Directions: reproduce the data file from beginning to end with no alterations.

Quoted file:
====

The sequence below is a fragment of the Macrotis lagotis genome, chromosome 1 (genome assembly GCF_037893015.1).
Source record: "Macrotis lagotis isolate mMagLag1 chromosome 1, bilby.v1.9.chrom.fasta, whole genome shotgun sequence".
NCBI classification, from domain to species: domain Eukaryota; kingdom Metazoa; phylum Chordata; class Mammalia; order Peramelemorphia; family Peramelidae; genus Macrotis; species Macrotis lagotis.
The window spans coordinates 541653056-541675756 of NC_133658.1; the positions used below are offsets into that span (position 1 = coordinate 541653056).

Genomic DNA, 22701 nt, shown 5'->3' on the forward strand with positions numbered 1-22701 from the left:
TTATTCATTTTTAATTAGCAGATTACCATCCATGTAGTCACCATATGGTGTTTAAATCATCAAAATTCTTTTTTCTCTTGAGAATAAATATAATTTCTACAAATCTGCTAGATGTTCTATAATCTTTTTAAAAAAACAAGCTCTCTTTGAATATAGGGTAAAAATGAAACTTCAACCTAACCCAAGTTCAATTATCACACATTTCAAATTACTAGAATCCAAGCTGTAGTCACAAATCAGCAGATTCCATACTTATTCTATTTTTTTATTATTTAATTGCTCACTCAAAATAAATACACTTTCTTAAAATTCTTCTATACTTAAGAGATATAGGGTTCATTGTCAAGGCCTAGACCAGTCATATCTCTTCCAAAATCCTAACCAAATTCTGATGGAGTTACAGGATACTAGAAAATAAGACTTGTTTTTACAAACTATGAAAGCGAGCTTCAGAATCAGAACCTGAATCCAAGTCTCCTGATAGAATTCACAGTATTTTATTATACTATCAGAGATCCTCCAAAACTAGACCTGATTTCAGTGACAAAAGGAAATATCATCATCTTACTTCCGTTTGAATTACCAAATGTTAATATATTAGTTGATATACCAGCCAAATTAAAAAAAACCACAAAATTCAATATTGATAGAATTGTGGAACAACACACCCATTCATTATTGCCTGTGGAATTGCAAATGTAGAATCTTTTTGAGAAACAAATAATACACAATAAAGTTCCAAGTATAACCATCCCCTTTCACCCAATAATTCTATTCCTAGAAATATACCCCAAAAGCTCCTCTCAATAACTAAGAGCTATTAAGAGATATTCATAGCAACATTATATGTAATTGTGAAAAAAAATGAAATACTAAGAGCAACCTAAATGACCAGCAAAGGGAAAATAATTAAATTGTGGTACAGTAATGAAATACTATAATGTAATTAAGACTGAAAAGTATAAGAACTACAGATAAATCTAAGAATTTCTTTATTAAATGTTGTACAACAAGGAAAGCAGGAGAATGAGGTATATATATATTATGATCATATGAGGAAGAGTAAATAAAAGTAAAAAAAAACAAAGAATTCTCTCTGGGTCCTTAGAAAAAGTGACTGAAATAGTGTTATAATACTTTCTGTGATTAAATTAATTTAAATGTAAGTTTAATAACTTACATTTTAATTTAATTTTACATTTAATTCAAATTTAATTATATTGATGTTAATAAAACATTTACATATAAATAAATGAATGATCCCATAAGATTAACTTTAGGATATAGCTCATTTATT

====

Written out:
The sequence below is a fragment of the Macrotis lagotis genome, chromosome 1 (genome assembly GCF_037893015.1).
Source record: "Macrotis lagotis isolate mMagLag1 chromosome 1, bilby.v1.9.chrom.fasta, whole genome shotgun sequence".
NCBI classification, from domain to species: domain Eukaryota; kingdom Metazoa; phylum Chordata; class Mammalia; order Peramelemorphia; family Peramelidae; genus Macrotis; species Macrotis lagotis.
The window spans coordinates 541653056-541675756 of NC_133658.1; the positions used below are offsets into that span (position 1 = coordinate 541653056).

Genomic DNA, 22701 nt, shown 5'->3' on the forward strand with positions numbered 1-22701 from the left:
TTATTCATTTTTAATTAGCAGATTACCATCCATGTAGTCACCATATGGTGTTTAAATCATCAAAATTCTTTTTTCTCTTGAGAATAAATATAATTTCTACAAATCTGCTAGATGTTCTATAATCTTTTTAAAAAAACAAGCTCTCTTTGAATATAGGGTAAAAATGAAACTTCAACCTAACCCAAGTTCAATTATCACACATTTCAAATTACTAGAATCCAAGCTGTAGTCACAAATCAGCAGATTCCATACTTATTCTATTTTTTTATTATTTAATTGCTCACTCAAAATAAATACACTTTCTTAAAATTCTTCTATACTTAAGAGATATAGGGTTCATTGTCAAGGCCTAGACCAGTCATATCTCTTCCAAAATCCTAACCAAATTCTGATGGAGTTACAGGATACTAGAAAATAAGACTTGTTTTTACAAACTATGAAAGCGAGCTTCAGAATCAGAACCTGAATCCAAGTCTCCTGATAGAATTCACAGTATTTTATTATACTATCAGAGATCCTCCAAAACTAGACCTGATTTCAGTGACAAAAGGAAATATCATCATCTTACTTCCGTTTGAATTACCAAATGTTAATATATTAGTTGATATACCAGCCAAATTAAAAAAAACCACAAAATTCAATATTGATAGAATTGTGGAACAACACACCCATTCATTATTGCCTGTGGAATTGCAAATGTAGAATCTTTTTGAGAAACAAATAATACACAATAAAGTTCCAAGTATAACCATCCCCTTTCACCCAATAATTCTATTCCTAGAAATATACCCCAAAAGCTCCTCTCAATAACTAAGAGCTATTAAGAGATATTCATAGCAACATTATATGTAATTGTGAAAAAAAATGAAATACTAAGAGCAACCTAAATGACCAGCAAAGGGAAAATAATTAAATTGTGGTACAGTAATGAAATACTATAATGTAATTAAGACTGAAAAGTATAAGAACTACAGATAAATCTAAGAATTTCTTTATTAAATGTTGTACAACAAGGAAAGCAGGAGAATGAGGTATATATATATTATGATCATATGAGGAAGAGTAAATAAAAGTAAAAAAAAACAAAGAATTCTCTCTGGGTCCTTAGAAAAAGTGACTGAAATAGTGTTATAATACTTTCTGTGATTAAATTAATTTAAATGTAAGTTTAATAACTTACATTTTAATTTAATTTTACATTTAATTCAAATTTAATTATATTGATGTTAATAAAACATTTACATATAAATAAATGAATGATCCCATAAGATTAACTTTAGGATATAGCTCATTTATT